Cambodia has temporarily stopped an American company from exporting locally-pumped human breast milk, AFP has learned, after reports highlighted how some of the country’s poorest women were supplementing their income through the trade.
Utah-based company Ambrosia Labs claims to be the first of its kind to export human breast milk sourced overseas into the United States for mothers who want to supplement their babies’ diets or cannot supply enough of their own milk.
The milk is collected in Cambodia, frozen and shipped to the States where it is pasteurised and sold by the company for $20 each 147ml pack.
But on Monday Cambodia’s customs department confirmed it had halted exports.
“We have asked them (the company) to contact the Ministry of Health because the product comes from a human organ, so it needs permission from the Ministry of Health but they did not get it yet,” Kun Nhem, General Director of Customs and Excise, said.
He said government officials were planning to meet soon to “determine a policy about the product because it is a bit sensitive”.
This agency visited the offices of Ambrosia Labs last week in Stung Meanchey, a poor suburb in the capital Phnom Penh.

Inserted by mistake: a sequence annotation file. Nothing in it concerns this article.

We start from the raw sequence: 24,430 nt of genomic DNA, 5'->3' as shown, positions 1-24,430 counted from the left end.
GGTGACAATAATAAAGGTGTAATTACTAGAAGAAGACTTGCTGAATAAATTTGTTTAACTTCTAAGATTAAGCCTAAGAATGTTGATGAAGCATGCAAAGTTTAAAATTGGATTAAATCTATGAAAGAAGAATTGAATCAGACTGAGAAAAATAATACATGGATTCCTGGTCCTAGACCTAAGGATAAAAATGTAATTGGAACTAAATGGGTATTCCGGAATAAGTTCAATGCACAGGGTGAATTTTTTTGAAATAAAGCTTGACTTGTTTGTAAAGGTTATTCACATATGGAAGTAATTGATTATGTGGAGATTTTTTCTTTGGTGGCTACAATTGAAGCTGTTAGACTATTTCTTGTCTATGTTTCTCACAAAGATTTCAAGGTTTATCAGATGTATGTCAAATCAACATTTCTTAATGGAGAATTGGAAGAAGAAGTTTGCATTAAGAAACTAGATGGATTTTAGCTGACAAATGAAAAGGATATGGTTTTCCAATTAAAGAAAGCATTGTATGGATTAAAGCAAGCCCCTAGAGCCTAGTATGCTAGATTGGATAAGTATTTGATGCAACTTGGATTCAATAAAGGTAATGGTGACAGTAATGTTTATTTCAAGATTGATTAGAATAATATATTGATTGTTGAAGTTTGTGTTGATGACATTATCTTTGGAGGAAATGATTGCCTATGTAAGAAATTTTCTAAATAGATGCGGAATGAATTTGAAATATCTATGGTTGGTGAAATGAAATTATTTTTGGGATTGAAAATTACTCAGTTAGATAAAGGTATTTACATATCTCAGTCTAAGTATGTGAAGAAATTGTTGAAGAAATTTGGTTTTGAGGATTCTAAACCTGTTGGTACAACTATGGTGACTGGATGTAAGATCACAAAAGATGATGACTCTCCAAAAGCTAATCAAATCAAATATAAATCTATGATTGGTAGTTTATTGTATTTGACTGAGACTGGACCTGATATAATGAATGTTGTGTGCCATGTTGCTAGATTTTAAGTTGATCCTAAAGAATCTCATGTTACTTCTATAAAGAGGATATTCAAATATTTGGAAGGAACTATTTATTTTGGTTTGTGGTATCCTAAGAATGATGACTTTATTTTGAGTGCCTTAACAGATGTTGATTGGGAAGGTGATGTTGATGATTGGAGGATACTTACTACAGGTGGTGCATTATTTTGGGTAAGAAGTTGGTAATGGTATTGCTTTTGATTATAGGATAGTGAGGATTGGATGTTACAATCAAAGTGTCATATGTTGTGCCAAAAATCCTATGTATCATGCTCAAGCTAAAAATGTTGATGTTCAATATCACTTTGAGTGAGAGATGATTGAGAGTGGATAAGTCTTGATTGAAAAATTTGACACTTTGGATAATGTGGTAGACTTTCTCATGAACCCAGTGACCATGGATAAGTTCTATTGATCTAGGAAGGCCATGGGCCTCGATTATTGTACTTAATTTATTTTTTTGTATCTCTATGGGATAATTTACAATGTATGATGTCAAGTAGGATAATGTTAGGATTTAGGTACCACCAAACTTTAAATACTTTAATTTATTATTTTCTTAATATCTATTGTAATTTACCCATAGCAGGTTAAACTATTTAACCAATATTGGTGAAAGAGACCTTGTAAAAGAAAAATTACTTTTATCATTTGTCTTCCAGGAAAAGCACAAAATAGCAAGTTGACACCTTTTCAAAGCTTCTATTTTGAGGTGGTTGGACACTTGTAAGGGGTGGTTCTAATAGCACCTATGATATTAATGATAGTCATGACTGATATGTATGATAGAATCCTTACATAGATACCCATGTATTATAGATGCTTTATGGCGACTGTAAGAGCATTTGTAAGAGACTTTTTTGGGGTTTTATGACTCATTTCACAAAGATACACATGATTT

The office, which uses the name Khun Meada, was shuttered. Local women who sold their milk said they had been told business operations had been suspended but they did not know why.
Chea Sam, a 30-year-old mother, said she had been selling her breast milk for the last three months following the birth of her son.
“I got my milk pumped six days per week and I earned between 30,000 to 40,000 riel ($7.5-$10) a day based on the quantity of our breast milk,” she said.
“I am poor, and selling breast milk helped me a lot,” she added.
“We all cried when the company informed us about the suspension. We want it to be in business,” she added, saying she knew of at least 20 other mothers who made money through their milk.
Ambrosia Labs did not respond to requests for comment.
But in an interview with a Cambodia-based reporter last week, co-founder Bronzson Woods defended the business.
He said he hit upon the idea while working in the country as a Mormon missionary and that his company encouraged local women to continue breastfeeding and provide a steady income.
Cambodia’s Ministry of Health did not respond to requests for comment.